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Photek

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PHOTEK

When Photek--the most frequent nom de computer of reclusive London drum 'n' bass phenom Rupert Parkes--released the EP The Hidden Camera in the summer of 1996, it set a new high-water mark for the rapidly expanding dance genre. Although Parkes sampled individual beats, he conceived and programmed every one of its dizzyingly complex rhythms. And though he'd often been cited for helping to bring jazz--via fluffy synth washes and watered-down fusion ideas--into the mix on earlier releases, The Hidden Camera actually hinted at jazz's complexity, developing each piece with rigorous but ever-evolving beat patterns, liquid bass tones, and ominous sound effects. It was at once musically exhilarating and emotionally foreboding, and suddenly, virtually every drum 'n' bass effort that had preceded it sounded like child's play. So Parkes was all but guaranteed to buckle under the weight of expectations for Photek's debut album, last year's Modus Operandi (Astralwerks). Most of the new stuff on it (it included some previously released material) sounded like pale imitations of The Hidden Camera, and when he tried something different, like the techno-flavored "124," the results were disappointingly bland. Just out is Form & Function, two more so-so new cuts packaged with a collection of early, self-released, out-of-print works that appear both in their original forms and remixed by J. Majik, Digital, Peshay, Decoder, Doc Scott, and Photek himself. The early stuff sounds fine, but it's less sophisticated than his more recent output, and the remixes don't remedy the situation. In the past Photek has sensibly refused to promote his recordings with DJ gigs, explaining that one had little to do with the other, but for whatever reason he's changed his tune. He'll make his Chicago debut spinning records as part of a short tour sponsored by that great champion of musical innovation, Levi's. Also on the bill is J. Majik, whose Slow Motion (Infrared) lacks the stunning austerity of Photek's best work but exhibits a wider range of color and style. Friday, 10 PM, Metro, 3730 N. Clark; 773-549-0203. PETER MARGASAK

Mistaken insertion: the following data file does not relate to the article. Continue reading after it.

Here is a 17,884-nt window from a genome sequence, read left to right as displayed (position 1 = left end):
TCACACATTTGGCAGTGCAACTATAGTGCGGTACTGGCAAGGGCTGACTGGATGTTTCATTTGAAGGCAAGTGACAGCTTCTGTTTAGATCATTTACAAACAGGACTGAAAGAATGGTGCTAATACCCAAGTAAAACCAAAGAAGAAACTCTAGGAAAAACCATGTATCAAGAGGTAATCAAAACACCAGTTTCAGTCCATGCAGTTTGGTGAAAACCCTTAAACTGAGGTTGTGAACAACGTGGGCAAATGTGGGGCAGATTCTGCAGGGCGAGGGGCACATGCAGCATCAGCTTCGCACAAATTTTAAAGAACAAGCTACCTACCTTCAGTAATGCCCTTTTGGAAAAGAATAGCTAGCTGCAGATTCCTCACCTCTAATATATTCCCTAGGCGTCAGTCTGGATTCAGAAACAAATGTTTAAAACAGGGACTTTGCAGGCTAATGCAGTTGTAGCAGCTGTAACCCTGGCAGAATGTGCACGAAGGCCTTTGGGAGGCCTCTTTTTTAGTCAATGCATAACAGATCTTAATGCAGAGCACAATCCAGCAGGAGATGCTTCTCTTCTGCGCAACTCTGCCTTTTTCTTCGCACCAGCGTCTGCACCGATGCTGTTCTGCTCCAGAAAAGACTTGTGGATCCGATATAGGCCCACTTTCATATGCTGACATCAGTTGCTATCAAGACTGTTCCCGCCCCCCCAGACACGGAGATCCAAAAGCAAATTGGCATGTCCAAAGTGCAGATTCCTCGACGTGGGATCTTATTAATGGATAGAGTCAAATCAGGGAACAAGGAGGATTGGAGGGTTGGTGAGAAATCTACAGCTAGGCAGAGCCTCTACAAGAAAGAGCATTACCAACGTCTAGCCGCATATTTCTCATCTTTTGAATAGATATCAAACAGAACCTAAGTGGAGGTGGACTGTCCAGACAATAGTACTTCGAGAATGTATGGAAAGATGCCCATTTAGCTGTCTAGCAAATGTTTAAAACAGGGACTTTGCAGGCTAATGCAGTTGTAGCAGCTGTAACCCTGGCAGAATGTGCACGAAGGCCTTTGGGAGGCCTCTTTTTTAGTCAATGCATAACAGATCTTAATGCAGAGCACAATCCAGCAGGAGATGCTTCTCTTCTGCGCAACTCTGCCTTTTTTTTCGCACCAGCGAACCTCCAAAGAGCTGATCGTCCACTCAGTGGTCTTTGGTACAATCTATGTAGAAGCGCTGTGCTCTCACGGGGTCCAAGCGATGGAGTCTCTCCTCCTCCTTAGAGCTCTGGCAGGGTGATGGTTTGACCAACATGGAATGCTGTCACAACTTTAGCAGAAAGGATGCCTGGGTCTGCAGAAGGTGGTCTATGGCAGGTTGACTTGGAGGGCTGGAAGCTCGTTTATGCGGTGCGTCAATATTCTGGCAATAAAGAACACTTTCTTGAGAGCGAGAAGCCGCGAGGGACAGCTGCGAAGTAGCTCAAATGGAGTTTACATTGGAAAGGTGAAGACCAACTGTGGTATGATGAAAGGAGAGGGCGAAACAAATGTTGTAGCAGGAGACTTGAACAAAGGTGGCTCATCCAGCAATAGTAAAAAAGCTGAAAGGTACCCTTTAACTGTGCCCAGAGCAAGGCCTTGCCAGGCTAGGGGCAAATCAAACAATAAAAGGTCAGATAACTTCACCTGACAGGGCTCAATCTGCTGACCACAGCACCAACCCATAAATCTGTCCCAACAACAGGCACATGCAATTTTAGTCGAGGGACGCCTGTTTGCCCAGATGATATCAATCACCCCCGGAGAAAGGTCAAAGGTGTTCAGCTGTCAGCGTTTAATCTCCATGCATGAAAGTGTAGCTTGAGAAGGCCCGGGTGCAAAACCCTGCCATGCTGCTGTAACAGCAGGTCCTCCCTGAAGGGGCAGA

Art accompanying story in printed newspaper (not available in this archive): photo by Norbert Schoerner.

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